Careful assessment of the extent (severity and staging) of cardiac failure and is important and should be recorded to enable the likelihood and speed of progression to be predicted. For those patients presenting acutely the clinical profile determines the treatment strategy. Heart failure symptoms and stages are classified in the tables below.
Investigations should be directed to assessing the underlying cause of heart failure and documenting its severity and response to treatment accurately.
Classification & Staging
|I||No limitations of physical activity||No limitations or symptoms|
|II||May experience fatigue, palpitations, dyspnoea or angina during moderate exercise, but not at rest|
Mild tachypnoea or diaphoresis with feeding
|III||Symptoms with minimal exertion that interfere with normal daily activity||Infants with growth failure and marked tachypnoea or diaphoresis on feeding, older children with marked dyspnoea on exertion|
Unable to carry out physical activity as have HF at rest that worsens with any activity
Symptoms at rest of tachypnoea, retractions, grunting or diaphoresis
|A||At increased risk of HF, but with normal function and chamber size|
Exposure to cardiotoxic agents, family history of heritable cardiomyopathy, single ventricle anatomy
Abnormal cardiac morphology or function with no past or current HF symptoms
Aortic regurgitation with LV dilation, history of anthracycline exposure and LV dysfunction
Past or current HF symptoms and structural or functional heart disease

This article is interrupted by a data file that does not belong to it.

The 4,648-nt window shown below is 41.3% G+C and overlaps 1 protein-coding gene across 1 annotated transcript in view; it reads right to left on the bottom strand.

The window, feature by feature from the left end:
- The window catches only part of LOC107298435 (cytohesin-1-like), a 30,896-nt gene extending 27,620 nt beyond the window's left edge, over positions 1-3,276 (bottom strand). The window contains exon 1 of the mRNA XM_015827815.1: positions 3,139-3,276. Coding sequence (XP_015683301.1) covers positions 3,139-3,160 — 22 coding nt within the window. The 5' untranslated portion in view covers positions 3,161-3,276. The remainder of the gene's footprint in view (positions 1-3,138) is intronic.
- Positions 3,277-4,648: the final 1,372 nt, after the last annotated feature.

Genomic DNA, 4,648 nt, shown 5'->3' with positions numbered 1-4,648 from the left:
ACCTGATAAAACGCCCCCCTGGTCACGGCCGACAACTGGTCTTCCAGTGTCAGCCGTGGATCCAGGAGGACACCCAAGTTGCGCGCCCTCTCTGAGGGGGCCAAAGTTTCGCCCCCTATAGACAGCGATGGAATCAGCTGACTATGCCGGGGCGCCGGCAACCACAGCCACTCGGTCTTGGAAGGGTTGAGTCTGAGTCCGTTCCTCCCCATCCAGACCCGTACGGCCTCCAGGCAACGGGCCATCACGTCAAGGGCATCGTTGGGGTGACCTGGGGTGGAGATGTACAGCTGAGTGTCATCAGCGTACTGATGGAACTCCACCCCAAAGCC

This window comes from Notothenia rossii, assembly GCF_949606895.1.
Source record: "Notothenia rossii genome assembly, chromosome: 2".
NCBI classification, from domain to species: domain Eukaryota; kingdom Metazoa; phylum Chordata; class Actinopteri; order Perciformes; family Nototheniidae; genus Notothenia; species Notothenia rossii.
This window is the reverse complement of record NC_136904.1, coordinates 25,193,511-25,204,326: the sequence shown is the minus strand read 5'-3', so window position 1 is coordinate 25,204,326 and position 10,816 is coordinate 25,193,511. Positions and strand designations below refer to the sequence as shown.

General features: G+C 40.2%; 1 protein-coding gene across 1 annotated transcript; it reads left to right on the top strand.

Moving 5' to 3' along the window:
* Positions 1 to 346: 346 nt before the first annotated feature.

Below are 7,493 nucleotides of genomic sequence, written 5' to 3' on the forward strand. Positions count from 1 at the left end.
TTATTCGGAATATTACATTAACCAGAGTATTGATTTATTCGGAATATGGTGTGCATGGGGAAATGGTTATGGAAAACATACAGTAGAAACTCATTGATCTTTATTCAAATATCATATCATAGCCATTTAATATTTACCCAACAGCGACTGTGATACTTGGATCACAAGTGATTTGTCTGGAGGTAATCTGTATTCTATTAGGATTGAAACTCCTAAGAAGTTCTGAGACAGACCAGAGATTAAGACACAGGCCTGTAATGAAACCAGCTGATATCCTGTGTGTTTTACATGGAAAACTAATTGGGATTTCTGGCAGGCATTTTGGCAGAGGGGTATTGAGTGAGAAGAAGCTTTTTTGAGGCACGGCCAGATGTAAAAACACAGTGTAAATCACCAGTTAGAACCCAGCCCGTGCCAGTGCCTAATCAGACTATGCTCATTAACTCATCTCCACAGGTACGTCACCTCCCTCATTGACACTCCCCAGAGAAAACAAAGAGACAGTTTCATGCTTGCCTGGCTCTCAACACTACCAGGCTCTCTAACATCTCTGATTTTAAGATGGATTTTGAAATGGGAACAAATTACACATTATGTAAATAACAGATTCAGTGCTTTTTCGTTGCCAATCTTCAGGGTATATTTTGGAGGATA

Cardiomyopathy or CHD patients with symptomatic ventricular dysfunction
Marked symptoms at rest despite maximal medical management
Requiring specialist interventions - continuous inotropes, mechanical support, transplant tor hospice care
The profiles of acute heart failure are shown in the table opposite. Congestion may be pulmonary with breathlessness and orthopnoea, systemic with peripheral oedema, raised jugular venous pressure, hepatomegaly, ascites and gut congestion (GI symptoms) or a combination of both. Diuretics is the mainstay of treatment.
Inadequate perfusion is recognised by cold, sweating extremities, oliguria, mental confusion, dizziness and a narrow pulse pressure. Hypotension is not necessary for the diagnosis but may occur when hypoperfusion is severe. Treatment is with inotropic therapy, ensuring that the circulatory volume is adequate.
Congestion and inadequate perfusion may occur in combination and then a combined treatment approach is necessary.
Acute Heart Failure Clinical Profiles
"Warm and Dry"
Optimal profile focus on preventing disease progression/decompensation
"Warm and Wet"
Diuresis with continuation of normal therapy
"Cold and Dry"
Support circulation with inotropes or mechanical support
"Wet and Cold"
Diuresis and support circulation with inotropes
Last Updated: April 2023